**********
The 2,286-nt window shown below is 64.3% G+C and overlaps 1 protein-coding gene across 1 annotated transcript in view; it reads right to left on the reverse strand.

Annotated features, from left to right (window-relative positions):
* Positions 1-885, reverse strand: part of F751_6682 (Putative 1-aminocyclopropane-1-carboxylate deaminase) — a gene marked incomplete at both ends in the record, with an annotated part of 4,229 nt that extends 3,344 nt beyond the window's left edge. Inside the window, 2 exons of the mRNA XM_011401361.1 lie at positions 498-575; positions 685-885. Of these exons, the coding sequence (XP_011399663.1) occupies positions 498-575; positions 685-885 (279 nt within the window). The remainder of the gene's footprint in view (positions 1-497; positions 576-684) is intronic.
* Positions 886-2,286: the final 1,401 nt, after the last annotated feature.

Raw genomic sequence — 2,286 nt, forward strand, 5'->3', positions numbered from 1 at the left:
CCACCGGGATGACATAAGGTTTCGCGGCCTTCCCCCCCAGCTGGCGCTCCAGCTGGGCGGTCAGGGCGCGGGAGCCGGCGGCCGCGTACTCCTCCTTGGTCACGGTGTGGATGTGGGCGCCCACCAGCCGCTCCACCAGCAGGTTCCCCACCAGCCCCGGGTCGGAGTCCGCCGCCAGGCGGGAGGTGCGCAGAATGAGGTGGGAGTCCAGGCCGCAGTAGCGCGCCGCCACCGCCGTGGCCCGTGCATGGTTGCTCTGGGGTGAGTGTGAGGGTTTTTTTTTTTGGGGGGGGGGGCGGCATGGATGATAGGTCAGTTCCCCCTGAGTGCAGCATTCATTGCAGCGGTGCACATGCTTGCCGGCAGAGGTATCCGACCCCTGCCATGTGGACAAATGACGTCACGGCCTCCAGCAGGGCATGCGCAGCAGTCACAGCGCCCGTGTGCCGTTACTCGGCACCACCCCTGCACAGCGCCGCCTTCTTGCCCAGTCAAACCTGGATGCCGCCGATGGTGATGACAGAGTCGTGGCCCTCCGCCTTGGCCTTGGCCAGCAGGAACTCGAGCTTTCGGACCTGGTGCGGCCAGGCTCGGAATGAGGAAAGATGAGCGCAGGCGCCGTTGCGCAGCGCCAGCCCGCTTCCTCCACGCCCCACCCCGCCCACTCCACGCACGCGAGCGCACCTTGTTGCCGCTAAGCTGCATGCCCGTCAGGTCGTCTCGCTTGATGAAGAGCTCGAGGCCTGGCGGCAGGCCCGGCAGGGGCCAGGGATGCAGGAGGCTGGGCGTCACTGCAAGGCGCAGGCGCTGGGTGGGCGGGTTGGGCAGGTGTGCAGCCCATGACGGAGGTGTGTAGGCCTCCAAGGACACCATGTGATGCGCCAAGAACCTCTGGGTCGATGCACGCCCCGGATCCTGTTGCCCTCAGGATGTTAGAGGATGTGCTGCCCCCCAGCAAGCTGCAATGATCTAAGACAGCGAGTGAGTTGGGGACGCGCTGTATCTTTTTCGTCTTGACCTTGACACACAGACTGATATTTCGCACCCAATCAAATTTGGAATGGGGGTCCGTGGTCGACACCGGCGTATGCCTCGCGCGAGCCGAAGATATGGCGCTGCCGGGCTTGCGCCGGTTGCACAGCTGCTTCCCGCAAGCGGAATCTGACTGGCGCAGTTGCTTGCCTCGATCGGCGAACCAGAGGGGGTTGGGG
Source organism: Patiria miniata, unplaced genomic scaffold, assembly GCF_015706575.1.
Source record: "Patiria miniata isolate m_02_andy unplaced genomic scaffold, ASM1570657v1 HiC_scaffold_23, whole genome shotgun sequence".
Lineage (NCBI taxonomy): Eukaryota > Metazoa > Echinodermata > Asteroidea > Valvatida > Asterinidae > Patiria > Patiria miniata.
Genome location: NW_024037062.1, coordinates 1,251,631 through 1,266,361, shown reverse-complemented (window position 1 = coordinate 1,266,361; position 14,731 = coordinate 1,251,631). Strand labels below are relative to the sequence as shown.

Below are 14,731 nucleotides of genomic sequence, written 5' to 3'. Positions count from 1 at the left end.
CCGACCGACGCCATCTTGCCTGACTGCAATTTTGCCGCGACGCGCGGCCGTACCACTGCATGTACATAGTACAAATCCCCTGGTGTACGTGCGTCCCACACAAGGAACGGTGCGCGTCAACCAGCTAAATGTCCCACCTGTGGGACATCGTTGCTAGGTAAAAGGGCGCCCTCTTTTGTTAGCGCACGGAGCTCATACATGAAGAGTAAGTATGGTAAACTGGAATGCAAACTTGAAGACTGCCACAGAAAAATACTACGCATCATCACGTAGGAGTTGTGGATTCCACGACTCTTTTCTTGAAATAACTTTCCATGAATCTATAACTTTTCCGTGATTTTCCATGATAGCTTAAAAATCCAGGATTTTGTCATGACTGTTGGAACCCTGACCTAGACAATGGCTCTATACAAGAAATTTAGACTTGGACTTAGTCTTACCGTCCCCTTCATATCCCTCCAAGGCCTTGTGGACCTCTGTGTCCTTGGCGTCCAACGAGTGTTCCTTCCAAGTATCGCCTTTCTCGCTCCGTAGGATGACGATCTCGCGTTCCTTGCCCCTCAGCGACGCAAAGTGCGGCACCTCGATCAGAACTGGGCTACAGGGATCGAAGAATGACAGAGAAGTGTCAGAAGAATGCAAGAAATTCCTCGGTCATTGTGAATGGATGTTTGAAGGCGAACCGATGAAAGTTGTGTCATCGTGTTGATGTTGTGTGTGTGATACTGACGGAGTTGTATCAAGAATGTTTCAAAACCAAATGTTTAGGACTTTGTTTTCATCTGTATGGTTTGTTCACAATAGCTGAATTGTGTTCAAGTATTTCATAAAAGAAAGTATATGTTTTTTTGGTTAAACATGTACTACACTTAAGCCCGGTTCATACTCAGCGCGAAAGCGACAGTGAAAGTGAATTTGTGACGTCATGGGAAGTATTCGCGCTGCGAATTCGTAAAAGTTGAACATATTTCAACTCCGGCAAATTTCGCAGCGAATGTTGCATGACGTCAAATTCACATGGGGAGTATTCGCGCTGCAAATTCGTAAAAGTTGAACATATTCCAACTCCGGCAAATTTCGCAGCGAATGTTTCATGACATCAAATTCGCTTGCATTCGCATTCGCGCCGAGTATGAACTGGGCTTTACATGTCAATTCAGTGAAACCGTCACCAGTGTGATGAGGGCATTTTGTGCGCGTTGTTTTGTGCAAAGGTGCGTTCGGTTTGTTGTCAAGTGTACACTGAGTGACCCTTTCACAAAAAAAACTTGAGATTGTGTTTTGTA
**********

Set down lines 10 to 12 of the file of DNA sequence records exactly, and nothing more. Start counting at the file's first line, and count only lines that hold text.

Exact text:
Genome location: NW_024037062.1, coordinates 1,251,631 through 1,266,361, shown reverse-complemented (window position 1 = coordinate 1,266,361; position 14,731 = coordinate 1,251,631). Strand labels below are relative to the sequence as shown.

Below are 14,731 nucleotides of genomic sequence, written 5' to 3'. Positions count from 1 at the left end.
CCGACCGACGCCATCTTGCCTGACTGCAATTTTGCCGCGACGCGCGGCCGTACCACTGCATGTACATAGTACAAATCCCCTGGTGTACGTGCGTCCCACACAAGGAACGGTGCGCGTCAACCAGCTAAATGTCCCACCTGTGGGACATCGTTGCTAGGTAAAAGGGCGCCCTCTTTTGTTAGCGCACGGAGCTCATACATGAAGAGTAAGTATGGTAAACTGGAATGCAAACTTGAAGACTGCCACAGAAAAATACTACGCATCATCACGTAGGAGTTGTGGATTCCACGACTCTTTTCTTGAAATAACTTTCCATGAATCTATAACTTTTCCGTGATTTTCCATGATAGCTTAAAAATCCAGGATTTTGTCATGACTGTTGGAACCCTGACCTAGACAATGGCTCTATACAAGAAATTTAGACTTGGACTTAGTCTTACCGTCCCCTTCATATCCCTCCAAGGCCTTGTGGACCTCTGTGTCCTTGGCGTCCAACGAGTGTTCCTTCCAAGTATCGCCTTTCTCGCTCCGTAGGATGACGATCTCGCGTTCCTTGCCCCTCAGCGACGCAAAGTGCGGCACCTCGATCAGAACTGGGCTACAGGGATCGAAGAATGACAGAGAAGTGTCAGAAGAATGCAAGAAATTCCTCGGTCATTGTGAATGGATGTTTGAAGGCGAACCGATGAAAGTTGTGTCATCGTGTTGATGTTGTGTGTGTGATACTGACGGAGTTGTATCAAGAATGTTTCAAAACCAAATGTTTAGGACTTTGTTTTCATCTGTATGGTTTGTTCACAATAGCTGAATTGTGTTCAAGTATTTCATAAAAGAAAGTATATGTTTTTTTGGTTAAACATGTACTACACTTAAGCCCGGTTCATACTCAGCGCGAAAGCGACAGTGAAAGTGAATTTGTGACGTCATGGGAAGTATTCGCGCTGCGAATTCGTAAAAGTTGAACATATTTCAACTCCGGCAAATTTCGCAGCGAATGTTGCATGACGTCAAATTCACATGGGGAGTATTCGCGCTGCAAATTCGTAAAAGTTGAACATATTCCAACTCCGGCAAATTTCGCAGCGAATGTTTCATGACATCAAATTCGCTTGCATTCGCATTCGCGCCGAGTATGAACTGGGCTTTACATGTCAATTCAGTGAAACCGTCACCAGTGTGATGAGGGCATTTTGTGCGCGTTGTTTTGTGCAAAGGTGCGTTCGGTTTGTTGTCAAGTGTACACTGAGTGACCCTTTCACAAAAAAAACTTGAGATTGTGTTTTGTA